Let’s inspect some parts of it. You will find a <base href='/'> tag which is needed by Angular to make the routing component work in the default mode. Note that you can remove it if you don’t make use of the Router (we will see Routing details later) or if you use the router with the hash strategy on.

Then you will see a bunch of several <link> and <script> tag to load bootstrap.css (this can be removed) and javascript files. Those provide the Angular runtime which is called by your Java/GWT application.

As we talk about it, the javascript file generated from your Java code is imported by this line :

<script src="angular2gwt/angular2gwt.nocache.js"></script>

This script bootstraps GWT’s core and call your application entry point which is the onModuleLoad method of the Application class (which in turn bootstraps Angular with your Java component classes).

The last remarkable thing in this file is this line :

<my-app class="container">Application is loading...</my-app>

This tag is rendered as a <div> until all scripts are loaded. During this period, the “Application is loading” message is displayed. Once the application is initialized, the Angular engine runs and replaces the <my-app> content by the one of the ApplicationComponent.

We will see that just after the Application class.

Application.java

This class is the entrypoint of your application, meaning that its onModuleLoad method will be the first to be called and it will be called just after the GWT runtime has been initialized.

Angular2Boot entrypoint classes are very simple, the only thing you find is the Angular bootstrapping call :

PlatformBrowserDynamic
  .platformBrowserDynamic()
  .bootstrapModule( ApplicationModule_AngularModule.getNgModulePrototype() );

The bootstrapModule method corresponds to the bootstrapModule function of Angular 2’s PlatformBrowserDynamic module. In fact it is bound to Java through GWT’s JsInterop, so behind the scene it is the same function that is called. The parameter of the bootstrapModule is the result of a call to the ApplicationModule_AngularModule.getNgModulePrototype() method. This method returns an Angular2-compatible constructor of the ApplicationModule class. The ApplicationModule_AngularModule class is automatically generated for you by Angular2Boot, as you will see later on.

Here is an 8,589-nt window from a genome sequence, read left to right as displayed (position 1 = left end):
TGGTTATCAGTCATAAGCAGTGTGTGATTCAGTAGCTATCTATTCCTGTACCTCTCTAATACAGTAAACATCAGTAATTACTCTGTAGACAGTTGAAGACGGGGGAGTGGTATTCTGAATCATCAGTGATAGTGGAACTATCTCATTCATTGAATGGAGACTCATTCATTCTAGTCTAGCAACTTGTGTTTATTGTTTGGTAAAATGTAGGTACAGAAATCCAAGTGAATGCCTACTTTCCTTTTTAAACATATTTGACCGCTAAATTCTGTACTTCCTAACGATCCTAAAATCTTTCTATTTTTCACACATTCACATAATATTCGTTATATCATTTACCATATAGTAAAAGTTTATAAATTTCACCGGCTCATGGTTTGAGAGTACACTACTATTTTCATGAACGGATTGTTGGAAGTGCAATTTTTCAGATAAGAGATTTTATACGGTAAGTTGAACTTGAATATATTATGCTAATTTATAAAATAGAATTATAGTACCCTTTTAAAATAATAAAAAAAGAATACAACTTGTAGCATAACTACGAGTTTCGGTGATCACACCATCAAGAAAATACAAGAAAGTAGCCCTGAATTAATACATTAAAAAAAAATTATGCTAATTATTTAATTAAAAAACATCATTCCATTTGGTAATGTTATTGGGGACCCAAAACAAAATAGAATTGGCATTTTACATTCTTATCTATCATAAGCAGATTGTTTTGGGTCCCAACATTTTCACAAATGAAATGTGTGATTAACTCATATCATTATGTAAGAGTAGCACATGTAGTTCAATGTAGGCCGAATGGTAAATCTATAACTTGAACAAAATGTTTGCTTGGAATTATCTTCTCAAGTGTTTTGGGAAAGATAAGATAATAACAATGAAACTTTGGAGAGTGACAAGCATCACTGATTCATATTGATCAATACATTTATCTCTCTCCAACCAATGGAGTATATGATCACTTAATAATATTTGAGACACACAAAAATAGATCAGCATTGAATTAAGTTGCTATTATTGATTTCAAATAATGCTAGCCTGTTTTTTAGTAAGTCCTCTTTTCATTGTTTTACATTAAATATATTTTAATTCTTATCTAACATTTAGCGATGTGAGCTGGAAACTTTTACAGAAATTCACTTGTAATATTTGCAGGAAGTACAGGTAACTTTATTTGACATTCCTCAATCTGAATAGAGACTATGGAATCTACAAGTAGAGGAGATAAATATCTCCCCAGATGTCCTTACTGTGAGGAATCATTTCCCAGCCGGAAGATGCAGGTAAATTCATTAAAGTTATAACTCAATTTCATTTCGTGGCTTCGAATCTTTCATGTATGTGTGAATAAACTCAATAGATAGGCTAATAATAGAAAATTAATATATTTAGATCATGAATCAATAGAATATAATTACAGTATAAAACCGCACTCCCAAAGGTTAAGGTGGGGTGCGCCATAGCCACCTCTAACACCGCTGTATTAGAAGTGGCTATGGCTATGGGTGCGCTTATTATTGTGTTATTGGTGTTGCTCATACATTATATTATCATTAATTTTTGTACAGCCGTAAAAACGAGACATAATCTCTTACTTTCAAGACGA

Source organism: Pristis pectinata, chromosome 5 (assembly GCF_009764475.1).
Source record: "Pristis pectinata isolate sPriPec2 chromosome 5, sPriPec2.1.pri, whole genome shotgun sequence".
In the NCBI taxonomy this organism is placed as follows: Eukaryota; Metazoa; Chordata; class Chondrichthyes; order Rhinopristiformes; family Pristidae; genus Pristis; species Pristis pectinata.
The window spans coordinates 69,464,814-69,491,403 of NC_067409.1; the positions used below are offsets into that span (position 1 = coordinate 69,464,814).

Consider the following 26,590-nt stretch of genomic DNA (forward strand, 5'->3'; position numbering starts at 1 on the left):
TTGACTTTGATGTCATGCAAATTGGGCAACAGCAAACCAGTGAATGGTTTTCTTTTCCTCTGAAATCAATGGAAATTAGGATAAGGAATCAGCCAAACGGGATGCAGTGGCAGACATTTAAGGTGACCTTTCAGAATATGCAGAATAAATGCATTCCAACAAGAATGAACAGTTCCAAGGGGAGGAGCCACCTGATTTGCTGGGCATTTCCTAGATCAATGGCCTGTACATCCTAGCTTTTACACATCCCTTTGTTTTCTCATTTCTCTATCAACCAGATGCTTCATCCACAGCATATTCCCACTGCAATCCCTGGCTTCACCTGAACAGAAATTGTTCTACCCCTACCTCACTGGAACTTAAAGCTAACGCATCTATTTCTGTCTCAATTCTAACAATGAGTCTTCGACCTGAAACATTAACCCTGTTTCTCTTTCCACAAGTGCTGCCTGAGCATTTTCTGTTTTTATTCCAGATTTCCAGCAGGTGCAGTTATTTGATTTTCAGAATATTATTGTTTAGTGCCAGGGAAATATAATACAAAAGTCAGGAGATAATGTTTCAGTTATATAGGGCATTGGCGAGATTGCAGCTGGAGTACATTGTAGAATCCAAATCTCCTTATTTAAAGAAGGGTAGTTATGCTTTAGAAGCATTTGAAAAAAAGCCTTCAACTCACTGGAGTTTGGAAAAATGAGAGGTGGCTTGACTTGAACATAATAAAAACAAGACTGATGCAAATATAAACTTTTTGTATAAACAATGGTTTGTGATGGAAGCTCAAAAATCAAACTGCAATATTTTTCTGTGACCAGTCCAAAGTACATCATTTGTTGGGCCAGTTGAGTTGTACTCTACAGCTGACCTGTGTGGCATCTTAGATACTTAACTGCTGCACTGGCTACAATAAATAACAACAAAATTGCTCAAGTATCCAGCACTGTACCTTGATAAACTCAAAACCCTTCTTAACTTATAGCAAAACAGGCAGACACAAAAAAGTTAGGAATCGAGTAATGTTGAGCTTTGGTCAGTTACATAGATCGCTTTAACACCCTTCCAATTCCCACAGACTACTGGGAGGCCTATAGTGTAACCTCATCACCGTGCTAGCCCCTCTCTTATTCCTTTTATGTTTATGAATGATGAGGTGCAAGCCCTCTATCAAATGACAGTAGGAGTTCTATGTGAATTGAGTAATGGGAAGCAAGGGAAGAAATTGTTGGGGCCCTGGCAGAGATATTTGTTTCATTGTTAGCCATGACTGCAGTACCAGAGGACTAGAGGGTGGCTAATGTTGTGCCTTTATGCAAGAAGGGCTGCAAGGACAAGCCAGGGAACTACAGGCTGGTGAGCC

So here we just say to Angular to start with the ApplicationModule as the root module of our application.

Just one word on the commented line of code that shows :

/** You can uncomment that line to switch Angular to Production mode */
// Core.enableProdMode();

By default, until this line is uncommented Angular will work in debug mode : it will produce helper messages in the console and also add more runtime data associated with the components of the application (helping tools like Augury to work). If you deploy your application, don’t forget to uncomment this line !

ApplicationModule.java

NgModules first appeared in the rc5 version of Angular2. They allow you to split your application into big functional blocks and reuse them in other applications. They allow the Angular tool to perform more optimizations for you : the modules are statically analyzed by the Angular Ahead of Time Compiler (ngc) and some pruning can happen.

Naturally, your java application too should declare a module. This is done in the ApplicationModule class. It reads :

@NgModule(
	imports = {
		BrowserModule.class,
		FormsModule.class },
	declarations = ApplicationComponent.class,
	bootstrap = ApplicationComponent.class )
@JsType
public class ApplicationModule
{
}

It defines the root module of our application. It imports the Angular BrowserModule and FormsModule. The first one brings everything that is needed to make Angular 2 work in the browser (as you may know, Angular can run in other environments than browsers) and the second one (FromsModule) brings useful usual form directives like ngModel. The module then declares the ApplicationComponent component so that it is avalaible to other modules if needed. The bootstrap parameter says that when the module is bootstrapped, it starts with the ApplicationComponent component, which we will examine right now.

ApplicationComponent.java

Here is the source code of the main component application :

@Component(
	selector = "my-app",
	template = "<h1>{ {title}}</h1>" +
  	"You can edit the title by changing the text in this box :<br/>"+
  	"<input [(ngModel)]='title'/>" )
@JsType
public class ApplicationComponent
{
	@JsProperty
	private String title = "Your application is working !";
}

It doesn’t do much but it already uses some of the main concepts of Angular : Components. Here are the very necessary two steps to create an Angular component out of a Java class :